If you want to see a little more of the real Cuba you should make friends with the folks who work at the resort. I hit it off with the band leader (a BIG sports fan) and he wound up inviting me over for lunch with him and his family on his day off…that was a good time…
That’s probably the most important factor in my decision, I just forgot to mention it! Haha
However the Hawaii girls aren’t doing so bad themselves…
You’re very right though about not experiencing a different culture…that’s one of the biggest cons I have with Hawaii.
That’s definitly a good tip you gave about making friends with the hotel staff. It’s probably one of the best connections you can get in a foriegn country.
I can’t believe you only spent a day in Havana. I hear it’s one of the most remarkable cities. What did you think? And good call on the bars, definitly won’t be doing much drinking…how is the OJ?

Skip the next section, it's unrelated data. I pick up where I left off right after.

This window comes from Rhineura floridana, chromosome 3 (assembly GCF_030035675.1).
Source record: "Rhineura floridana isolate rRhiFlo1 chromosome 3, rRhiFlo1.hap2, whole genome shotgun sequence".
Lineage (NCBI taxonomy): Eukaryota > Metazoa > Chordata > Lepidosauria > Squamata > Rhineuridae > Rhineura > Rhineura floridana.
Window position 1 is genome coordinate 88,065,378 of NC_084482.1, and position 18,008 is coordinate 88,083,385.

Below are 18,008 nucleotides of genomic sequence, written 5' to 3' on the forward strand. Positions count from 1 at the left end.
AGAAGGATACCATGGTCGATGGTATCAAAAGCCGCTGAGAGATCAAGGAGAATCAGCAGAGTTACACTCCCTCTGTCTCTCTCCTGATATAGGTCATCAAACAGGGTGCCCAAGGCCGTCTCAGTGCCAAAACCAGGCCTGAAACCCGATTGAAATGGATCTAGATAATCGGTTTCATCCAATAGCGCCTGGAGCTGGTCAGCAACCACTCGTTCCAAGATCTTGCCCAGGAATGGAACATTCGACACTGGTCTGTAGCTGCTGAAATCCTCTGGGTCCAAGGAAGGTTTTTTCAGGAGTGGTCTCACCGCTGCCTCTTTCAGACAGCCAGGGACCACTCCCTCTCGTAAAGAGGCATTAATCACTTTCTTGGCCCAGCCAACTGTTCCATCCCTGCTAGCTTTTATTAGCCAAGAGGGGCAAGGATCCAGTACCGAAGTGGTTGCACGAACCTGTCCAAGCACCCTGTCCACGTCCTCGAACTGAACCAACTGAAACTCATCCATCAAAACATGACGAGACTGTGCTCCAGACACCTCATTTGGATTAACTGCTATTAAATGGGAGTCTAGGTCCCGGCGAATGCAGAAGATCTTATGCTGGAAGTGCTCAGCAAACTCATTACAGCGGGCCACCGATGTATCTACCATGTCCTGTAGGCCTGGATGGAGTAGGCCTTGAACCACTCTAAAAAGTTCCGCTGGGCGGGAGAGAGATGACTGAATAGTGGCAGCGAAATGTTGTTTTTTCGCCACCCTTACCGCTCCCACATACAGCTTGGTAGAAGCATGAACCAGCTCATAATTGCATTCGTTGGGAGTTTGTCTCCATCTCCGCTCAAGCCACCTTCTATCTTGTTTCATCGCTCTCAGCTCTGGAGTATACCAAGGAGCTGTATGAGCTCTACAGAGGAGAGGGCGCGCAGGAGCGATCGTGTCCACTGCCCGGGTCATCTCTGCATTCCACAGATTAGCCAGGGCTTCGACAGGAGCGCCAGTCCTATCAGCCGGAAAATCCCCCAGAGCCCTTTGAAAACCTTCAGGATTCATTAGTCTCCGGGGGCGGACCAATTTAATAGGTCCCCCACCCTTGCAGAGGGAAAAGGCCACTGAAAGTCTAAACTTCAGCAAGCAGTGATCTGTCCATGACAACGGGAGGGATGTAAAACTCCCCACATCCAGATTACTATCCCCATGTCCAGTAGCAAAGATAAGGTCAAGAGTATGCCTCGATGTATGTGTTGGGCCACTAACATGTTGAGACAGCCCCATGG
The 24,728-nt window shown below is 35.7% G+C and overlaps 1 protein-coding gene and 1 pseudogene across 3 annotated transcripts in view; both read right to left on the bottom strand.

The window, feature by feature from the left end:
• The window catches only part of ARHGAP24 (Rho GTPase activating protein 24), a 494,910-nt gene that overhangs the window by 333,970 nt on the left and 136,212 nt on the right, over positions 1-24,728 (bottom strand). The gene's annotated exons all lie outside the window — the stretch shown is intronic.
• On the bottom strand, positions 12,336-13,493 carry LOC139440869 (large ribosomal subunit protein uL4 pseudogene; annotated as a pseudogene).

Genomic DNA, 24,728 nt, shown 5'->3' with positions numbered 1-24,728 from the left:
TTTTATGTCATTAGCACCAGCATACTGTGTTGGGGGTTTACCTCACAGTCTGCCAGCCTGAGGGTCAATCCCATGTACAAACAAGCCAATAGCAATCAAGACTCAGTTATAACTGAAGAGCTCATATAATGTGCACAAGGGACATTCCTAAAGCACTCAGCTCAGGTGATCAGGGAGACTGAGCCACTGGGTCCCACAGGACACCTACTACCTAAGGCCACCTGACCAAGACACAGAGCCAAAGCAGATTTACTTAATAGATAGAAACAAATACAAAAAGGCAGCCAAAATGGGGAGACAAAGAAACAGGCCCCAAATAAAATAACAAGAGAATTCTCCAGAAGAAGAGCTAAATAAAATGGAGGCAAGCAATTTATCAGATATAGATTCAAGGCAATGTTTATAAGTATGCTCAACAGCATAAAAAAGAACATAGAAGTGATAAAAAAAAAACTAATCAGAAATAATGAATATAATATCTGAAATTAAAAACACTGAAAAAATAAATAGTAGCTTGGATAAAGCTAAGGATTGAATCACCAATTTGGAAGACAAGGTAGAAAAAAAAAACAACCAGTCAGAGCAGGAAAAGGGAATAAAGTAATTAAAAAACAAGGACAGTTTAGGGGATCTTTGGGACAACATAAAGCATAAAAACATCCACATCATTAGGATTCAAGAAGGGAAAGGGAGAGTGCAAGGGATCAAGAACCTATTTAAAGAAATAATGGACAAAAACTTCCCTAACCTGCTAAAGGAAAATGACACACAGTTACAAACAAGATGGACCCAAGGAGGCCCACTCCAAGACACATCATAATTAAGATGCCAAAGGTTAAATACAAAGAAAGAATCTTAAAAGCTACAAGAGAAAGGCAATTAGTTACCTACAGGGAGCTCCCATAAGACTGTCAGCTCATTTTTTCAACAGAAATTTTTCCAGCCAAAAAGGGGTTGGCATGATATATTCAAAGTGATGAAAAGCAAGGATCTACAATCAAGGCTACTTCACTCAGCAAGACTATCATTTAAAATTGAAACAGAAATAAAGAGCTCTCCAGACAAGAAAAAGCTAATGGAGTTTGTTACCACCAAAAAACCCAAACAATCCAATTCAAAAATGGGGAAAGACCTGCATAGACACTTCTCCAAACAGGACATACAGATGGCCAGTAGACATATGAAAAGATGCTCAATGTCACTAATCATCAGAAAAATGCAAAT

I only had a week down there, so I spent most of it in deep relaxation mode. Next time I go I’m want to spend two weeks, and maybe see a couple of baseball games…
Havana was alot of fun. Crowded and busybusybusy. Everybody down there is trying to sell you something – or just get your money. Folks will watch you get off the tour bus, pull up in their big ol’ car and try to sell you a “private tour” of the city. It’s crazy.
But if you’re into old architecture you’ll love it. It’ll remind you of Quebec City…except most of the beautiful old buildings are crumbling and crews are working verrrryyyyy sllllloooooowllllllyyyyy to repair them…
Oh, and the OJ was great. Especially the OJ that tasted like rum and coke.
Hmm…ya…I’ve learned that a week is too short for any trip. Two weeks seems to be an ideal amount of time. Enough time to do lots of things and still have time to relax on days you feel like being lazy, or after too much OJ.
I’ve heard that about Cuba, that everyone is trying to sell stuff. I thought there were also strict laws about it too though, like if they get caught trying to solicit stuff to tourists they get pretty severe punishment, like a night in jail or something ridiculous like that.
I definitly love old architecture, Quebec city is probably my favourite Canadian city so I’m sure I would enjoy it. HOWEVER, I’ll have to save the Cuba trip for another time. We have officially decided on a Contiki tour of New Zealand!!